The Australian Government has kicked off a $43B National Broadband Network (NBN) to give everyone in a Australia a 100Mbit/s fibre connection. It’s the biggest infrastructure project in our history, and represents about $2100 per person of unfunded government debt. The theory is that it will make us more productive, help education, health and business.
Funny thing is I am quite content with my 1Mbit/s DSL, in fact I could live with 128kbit/s for my web surfing, email, and occasional tarball download. I find email to be the most useful thing on the Internet, and that works fine over dial up. My kids soak up the extra bandwidth for movies, but that is hardly making the country more productive (probably the opposite). The best thing about DSL is that it’s always on, rather than the speed. Maybe I am atypical, but I have never said, “I wish I had faster Internet” while using DSL.
Reminds me a bit of Windows and MS Office. Once a certain level of performance/GUI was reached (Windows 95 and MS Office 97) everything that came afterwards was (expensive) fluff. Well once I obtained always on connectivity via DSL, I reached that “good enough” point.
I think we can do better. Here are some ideas I have for spending AUD$43B over 8 years:
- EV conversions: Lets convert every small car in Australia to be a 100km range EV. Now there are 20M people here, so maybe 5M small cars. That gives us $8,600 per car. A current 100km conversion in quantity 1 costs about $25,000, but in quantity 5M we can expect some big discounts for volume, so $8,600 should do it. Actually for $8,600 each we could probably build new EVs, however recycling a petrol car saves a lot of energy embodied in the manufacturing process. A 100km range EV would cover 90% of the populations driving needs (it does for our family). Pleasant side effects would be the creation of a new (export) industry, lower greenhouse emissions (if charged from green electricity), and radically reduced dependence on foreign oil.
- PV solar or Wind: Lets put PV solar on every house in Australia. I am guessing there are about 8M houses (2-ish people per residence), this means $5,400 per residence. A 1kW PV system costs about $12,000 today (although we currently get an $8,000 rebate). However it’s reasonable to assume at least 50% plus quantity discount for 5M so $5,400 should do it easily. That’s a total of 5GW of PV solar. That’s about twice the current peak electricity generation capacity of the state of South Australia where I live. Actually that’s probably pessimistic, industry standards are drifting down to USD$2/watt, so $43B would give us 15GW of PV solar (at 1AUD = 0.7USD). With wind power we could do even better, $43B would buy us perhaps 30GW at such a high level of investment. Now 30GW ($1USD/watt) at a wind power activity factor of 30% is 30E9(0.3)(24 hours/day)(365 day/year)/(1E3 W/kW) = 78BkWh/year. In 2005 Australia consumed 220BkWh, so thats a big chunk of our power. With some reasonable electricity consumption measures we could probably live on one third of our current consumption.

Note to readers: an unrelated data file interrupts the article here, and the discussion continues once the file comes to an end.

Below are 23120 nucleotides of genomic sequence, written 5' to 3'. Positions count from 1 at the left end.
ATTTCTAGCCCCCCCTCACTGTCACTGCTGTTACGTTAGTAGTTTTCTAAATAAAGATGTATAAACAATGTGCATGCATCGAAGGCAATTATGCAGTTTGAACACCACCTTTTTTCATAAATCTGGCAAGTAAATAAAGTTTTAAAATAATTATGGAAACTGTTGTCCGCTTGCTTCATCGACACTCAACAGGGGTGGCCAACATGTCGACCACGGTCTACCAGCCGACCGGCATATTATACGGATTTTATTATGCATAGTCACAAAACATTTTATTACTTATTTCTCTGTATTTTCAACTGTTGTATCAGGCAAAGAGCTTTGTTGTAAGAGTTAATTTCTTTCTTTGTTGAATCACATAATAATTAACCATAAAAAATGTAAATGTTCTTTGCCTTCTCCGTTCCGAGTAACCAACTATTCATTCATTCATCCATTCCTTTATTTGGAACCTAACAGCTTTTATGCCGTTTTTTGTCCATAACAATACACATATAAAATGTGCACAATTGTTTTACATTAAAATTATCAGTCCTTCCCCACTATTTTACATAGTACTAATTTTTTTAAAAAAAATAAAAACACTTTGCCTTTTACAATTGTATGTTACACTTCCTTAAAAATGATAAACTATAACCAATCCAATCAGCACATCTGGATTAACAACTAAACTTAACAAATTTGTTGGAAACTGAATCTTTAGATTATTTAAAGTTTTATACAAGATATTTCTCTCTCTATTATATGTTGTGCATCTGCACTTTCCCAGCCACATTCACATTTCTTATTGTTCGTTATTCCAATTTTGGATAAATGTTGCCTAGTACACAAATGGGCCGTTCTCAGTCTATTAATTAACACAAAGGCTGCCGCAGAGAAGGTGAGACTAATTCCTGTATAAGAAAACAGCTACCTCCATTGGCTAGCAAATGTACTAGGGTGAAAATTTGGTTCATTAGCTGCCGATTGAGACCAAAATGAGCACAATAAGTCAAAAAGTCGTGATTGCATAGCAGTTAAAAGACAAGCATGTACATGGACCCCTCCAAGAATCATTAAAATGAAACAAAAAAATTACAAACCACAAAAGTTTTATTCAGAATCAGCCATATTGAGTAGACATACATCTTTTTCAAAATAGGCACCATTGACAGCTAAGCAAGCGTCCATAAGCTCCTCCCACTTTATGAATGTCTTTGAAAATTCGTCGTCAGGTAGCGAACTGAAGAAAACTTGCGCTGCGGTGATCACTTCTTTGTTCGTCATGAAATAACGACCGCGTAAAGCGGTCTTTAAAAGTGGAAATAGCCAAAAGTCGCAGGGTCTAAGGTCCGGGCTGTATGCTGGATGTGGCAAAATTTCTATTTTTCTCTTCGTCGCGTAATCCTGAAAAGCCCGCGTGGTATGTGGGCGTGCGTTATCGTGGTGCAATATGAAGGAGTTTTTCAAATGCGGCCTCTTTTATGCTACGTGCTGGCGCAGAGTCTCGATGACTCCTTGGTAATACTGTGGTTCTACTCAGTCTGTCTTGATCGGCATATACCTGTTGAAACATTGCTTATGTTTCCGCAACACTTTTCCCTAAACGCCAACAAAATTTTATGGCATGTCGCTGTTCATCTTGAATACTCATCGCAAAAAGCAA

- Mesh Potato: The Mesh Potato is a Wifi mesh router with VOIP. You place one on your roof, and it self-forms a telephone network by talking to other Mesh Potatoes on nearby houses. It doesn’t need cell phone towers of land lines. Or phone companies. Lets say in very high volume we can install a Mesh Potato with a solar panel and battery to power it for $100 per house. With $43B we could install 430M mesh potatoes. That’s too many for Australia (only 8M houses), so we could put one on every house in Australia and North America. Or globally its one for every 28 people on the planet. Even better – distribute Mesh Potato networks to the poorest 1B of the world, which makes in 1 phone for every three people. This would build a global telephone network so we could all make free phone calls to each other. As a side effect it would build a free Internet backbone that is independent of land lines, governments, cell phone towers (it uses unlicensed spectrum), and telephone companies. Obviously some scaling and number of mesh hop problems but for $43B I am sure they can be solved!